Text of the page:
Show Summary Details

Page of

PRINTED FROM OXFORD HANDBOOKS ONLINE ( © Oxford University Press, 2018. All Rights Reserved. Under the terms of the licence agreement, an individual user may print out a PDF of a single chapter of a title in Oxford Handbooks Online for personal use (for details see Privacy Policy and Legal Notice).

date: 30 November 2021

Abstract and Keywords

Populism and cosmopolitanism are commonly regarded as antitheses, reducing populism to communalism and cosmopolitanism to elitism. This chapter develops a more nuanced view by turning to the early histories of both phenomena. In Diogenes the Cynic, cosmopolitanism’s ancient inventor, it finds evidence less for elitism than for resistance to politics as such. In the populares, populists of the Roman Republic, it finds the origins of a long history of inclusive popular politics. Drawing on a recent debate between Ernesto Laclau and Jacques Rancière, the chapter argues that populism and cosmopolitanism are essentially ambivalent. Insofar as populism can be inclusive or exclusive and cosmopolitanism elitist or popular, the two can overlap, and each can usefully be regarded as a check on the other.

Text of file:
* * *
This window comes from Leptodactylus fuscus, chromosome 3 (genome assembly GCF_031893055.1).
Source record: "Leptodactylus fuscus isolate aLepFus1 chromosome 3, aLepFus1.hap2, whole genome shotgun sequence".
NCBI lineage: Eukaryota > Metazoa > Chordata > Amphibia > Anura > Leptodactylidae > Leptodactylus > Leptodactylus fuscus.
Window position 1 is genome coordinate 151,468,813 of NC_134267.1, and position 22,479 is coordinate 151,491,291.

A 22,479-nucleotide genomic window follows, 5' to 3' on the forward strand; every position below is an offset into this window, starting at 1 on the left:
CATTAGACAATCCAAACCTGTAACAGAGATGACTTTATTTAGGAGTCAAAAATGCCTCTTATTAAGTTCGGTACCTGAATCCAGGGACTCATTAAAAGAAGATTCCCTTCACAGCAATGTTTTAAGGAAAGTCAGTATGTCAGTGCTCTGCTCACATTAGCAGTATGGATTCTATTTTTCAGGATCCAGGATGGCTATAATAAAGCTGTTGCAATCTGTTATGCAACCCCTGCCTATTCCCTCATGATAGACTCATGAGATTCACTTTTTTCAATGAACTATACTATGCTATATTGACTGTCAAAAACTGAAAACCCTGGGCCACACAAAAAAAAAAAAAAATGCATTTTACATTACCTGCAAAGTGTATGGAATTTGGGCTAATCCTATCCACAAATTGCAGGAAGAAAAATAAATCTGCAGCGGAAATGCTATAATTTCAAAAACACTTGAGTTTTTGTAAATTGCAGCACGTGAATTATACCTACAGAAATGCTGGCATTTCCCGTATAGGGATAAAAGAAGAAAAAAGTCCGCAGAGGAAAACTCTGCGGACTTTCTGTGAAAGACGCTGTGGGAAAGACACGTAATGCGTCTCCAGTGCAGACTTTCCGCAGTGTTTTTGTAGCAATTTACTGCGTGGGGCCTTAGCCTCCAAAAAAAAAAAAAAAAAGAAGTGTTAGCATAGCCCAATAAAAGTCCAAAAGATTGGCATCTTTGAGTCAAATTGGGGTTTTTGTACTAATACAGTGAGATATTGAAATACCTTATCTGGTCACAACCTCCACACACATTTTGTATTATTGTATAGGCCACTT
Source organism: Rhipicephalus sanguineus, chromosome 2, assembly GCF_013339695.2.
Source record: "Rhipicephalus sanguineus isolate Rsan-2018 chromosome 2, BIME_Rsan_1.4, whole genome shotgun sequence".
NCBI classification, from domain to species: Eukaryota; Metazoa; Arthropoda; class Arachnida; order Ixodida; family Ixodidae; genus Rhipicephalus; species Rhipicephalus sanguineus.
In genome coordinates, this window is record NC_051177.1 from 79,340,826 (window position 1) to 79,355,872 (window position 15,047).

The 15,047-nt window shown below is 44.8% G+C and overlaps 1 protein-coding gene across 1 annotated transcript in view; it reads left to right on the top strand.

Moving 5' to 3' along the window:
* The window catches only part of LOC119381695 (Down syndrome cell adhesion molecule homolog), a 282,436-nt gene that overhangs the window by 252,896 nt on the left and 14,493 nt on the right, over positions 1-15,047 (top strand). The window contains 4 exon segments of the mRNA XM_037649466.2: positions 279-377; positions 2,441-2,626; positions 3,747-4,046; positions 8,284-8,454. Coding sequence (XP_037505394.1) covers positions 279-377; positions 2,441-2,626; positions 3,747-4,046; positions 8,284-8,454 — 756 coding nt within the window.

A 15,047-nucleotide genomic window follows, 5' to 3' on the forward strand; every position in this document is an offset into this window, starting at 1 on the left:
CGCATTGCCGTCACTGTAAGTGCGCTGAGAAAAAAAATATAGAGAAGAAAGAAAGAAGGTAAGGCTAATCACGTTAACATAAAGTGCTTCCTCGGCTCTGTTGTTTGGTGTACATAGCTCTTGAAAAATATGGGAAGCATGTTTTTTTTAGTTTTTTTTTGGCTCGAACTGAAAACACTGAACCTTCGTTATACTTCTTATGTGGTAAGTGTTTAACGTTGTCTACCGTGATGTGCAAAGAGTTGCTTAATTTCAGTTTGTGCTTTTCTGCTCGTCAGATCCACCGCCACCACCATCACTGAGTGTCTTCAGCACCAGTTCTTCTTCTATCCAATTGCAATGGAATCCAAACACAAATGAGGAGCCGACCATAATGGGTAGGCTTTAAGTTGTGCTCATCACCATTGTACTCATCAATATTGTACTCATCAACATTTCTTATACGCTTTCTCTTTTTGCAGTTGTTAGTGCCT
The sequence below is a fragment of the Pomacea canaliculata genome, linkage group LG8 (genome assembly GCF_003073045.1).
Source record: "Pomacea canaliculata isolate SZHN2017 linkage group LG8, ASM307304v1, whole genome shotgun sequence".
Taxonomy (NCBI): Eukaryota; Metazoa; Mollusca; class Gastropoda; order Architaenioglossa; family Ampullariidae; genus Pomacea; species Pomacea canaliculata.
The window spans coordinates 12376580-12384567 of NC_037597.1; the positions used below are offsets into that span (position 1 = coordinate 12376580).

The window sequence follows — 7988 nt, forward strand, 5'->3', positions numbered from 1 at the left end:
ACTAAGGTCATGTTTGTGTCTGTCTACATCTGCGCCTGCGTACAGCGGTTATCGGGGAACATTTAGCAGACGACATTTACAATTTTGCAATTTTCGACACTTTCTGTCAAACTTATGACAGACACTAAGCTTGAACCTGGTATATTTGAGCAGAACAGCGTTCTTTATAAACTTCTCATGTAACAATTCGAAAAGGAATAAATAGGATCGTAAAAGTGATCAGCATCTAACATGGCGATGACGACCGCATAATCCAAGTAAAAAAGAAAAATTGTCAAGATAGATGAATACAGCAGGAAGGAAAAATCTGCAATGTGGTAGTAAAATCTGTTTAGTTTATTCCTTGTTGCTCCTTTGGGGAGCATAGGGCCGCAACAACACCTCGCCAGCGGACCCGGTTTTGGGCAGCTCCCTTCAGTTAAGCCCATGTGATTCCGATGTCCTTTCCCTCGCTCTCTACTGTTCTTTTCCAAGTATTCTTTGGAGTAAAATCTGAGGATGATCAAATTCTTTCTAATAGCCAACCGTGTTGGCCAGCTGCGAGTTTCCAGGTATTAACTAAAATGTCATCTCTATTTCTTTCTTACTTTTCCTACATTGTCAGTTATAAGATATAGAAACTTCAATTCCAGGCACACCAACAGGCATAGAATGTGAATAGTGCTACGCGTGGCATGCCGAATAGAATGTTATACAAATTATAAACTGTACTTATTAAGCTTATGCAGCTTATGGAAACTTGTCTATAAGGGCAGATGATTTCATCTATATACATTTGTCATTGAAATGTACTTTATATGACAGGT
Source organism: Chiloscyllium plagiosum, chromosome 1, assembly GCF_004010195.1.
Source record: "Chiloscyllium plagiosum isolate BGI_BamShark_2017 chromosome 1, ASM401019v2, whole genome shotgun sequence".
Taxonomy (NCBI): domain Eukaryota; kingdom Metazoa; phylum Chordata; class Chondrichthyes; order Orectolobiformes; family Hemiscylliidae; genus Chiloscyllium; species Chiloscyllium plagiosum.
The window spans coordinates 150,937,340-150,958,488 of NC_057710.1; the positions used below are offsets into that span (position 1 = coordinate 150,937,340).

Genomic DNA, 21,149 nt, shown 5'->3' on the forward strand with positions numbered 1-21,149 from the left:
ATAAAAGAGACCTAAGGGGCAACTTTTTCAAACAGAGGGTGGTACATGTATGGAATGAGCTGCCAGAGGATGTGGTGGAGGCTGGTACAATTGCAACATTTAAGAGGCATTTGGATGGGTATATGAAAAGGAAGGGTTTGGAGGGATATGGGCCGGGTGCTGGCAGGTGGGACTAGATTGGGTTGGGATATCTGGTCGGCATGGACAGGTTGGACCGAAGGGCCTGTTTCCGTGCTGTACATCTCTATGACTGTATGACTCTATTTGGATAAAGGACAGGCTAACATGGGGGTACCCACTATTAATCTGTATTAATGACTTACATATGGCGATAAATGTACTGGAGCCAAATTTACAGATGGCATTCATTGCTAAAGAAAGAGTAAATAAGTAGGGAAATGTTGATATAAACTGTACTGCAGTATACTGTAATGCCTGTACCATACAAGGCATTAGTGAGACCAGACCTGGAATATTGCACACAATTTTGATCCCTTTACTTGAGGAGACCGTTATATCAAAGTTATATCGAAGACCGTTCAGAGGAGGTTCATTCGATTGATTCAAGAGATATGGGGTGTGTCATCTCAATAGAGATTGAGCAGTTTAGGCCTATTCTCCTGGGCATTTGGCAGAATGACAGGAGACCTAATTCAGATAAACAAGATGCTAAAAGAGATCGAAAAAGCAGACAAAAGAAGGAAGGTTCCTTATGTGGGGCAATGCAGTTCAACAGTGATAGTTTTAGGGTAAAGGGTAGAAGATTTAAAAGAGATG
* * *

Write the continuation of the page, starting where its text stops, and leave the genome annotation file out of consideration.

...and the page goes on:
Keywords: populism, cosmopolitanism, democracy, Diogenes the Cynic, Ernesto Laclau, Jacques Rancière

Access to the complete content on Oxford Handbooks Online requires a subscription or purchase. Public users are able to search the site and view the abstracts and keywords for each book and chapter without a subscription.

Please subscribe or login to access full text content.

If you have purchased a print title that contains an access token, please see the token for information about how to register your code.

For questions on access or troubleshooting, please check our FAQs, and if you can''t find the answer there, please contact us.